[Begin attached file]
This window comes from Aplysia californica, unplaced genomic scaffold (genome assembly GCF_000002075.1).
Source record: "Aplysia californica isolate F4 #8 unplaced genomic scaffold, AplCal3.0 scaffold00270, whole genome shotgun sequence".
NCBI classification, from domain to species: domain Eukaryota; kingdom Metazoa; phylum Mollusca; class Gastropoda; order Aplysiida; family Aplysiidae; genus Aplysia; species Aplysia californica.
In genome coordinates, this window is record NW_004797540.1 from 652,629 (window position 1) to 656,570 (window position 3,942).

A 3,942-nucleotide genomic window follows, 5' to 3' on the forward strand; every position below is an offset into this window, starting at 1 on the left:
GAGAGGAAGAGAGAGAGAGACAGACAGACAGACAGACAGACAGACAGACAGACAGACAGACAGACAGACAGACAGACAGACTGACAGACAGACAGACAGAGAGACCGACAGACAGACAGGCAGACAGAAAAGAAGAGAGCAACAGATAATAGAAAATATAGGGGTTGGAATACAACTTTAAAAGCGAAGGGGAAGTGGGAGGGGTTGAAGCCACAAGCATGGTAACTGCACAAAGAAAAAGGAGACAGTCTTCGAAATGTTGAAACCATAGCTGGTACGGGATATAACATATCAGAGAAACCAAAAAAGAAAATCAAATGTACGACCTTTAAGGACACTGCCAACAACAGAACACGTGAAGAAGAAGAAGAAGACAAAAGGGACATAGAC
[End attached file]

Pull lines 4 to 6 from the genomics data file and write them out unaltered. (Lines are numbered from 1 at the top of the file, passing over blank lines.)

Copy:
In genome coordinates, this window is record NW_004797540.1 from 652,629 (window position 1) to 656,570 (window position 3,942).

A 3,942-nucleotide genomic window follows, 5' to 3' on the forward strand; every position below is an offset into this window, starting at 1 on the left:
GAGAGGAAGAGAGAGAGAGACAGACAGACAGACAGACAGACAGACAGACAGACAGACAGACAGACAGACAGACAGACAGACTGACAGACAGACAGACAGAGAGACCGACAGACAGACAGGCAGACAGAAAAGAAGAGAGCAACAGATAATAGAAAATATAGGGGTTGGAATACAACTTTAAAAGCGAAGGGGAAGTGGGAGGGGTTGAAGCCACAAGCATGGTAACTGCACAAAGAAAAAGGAGACAGTCTTCGAAATGTTGAAACCATAGCTGGTACGGGATATAACATATCAGAGAAACCAAAAAAGAAAATCAAATGTACGACCTTTAAGGACACTGCCAACAACAGAACACGTGAAGAAGAAGAAGAAGACAAAAGGGACATAGAC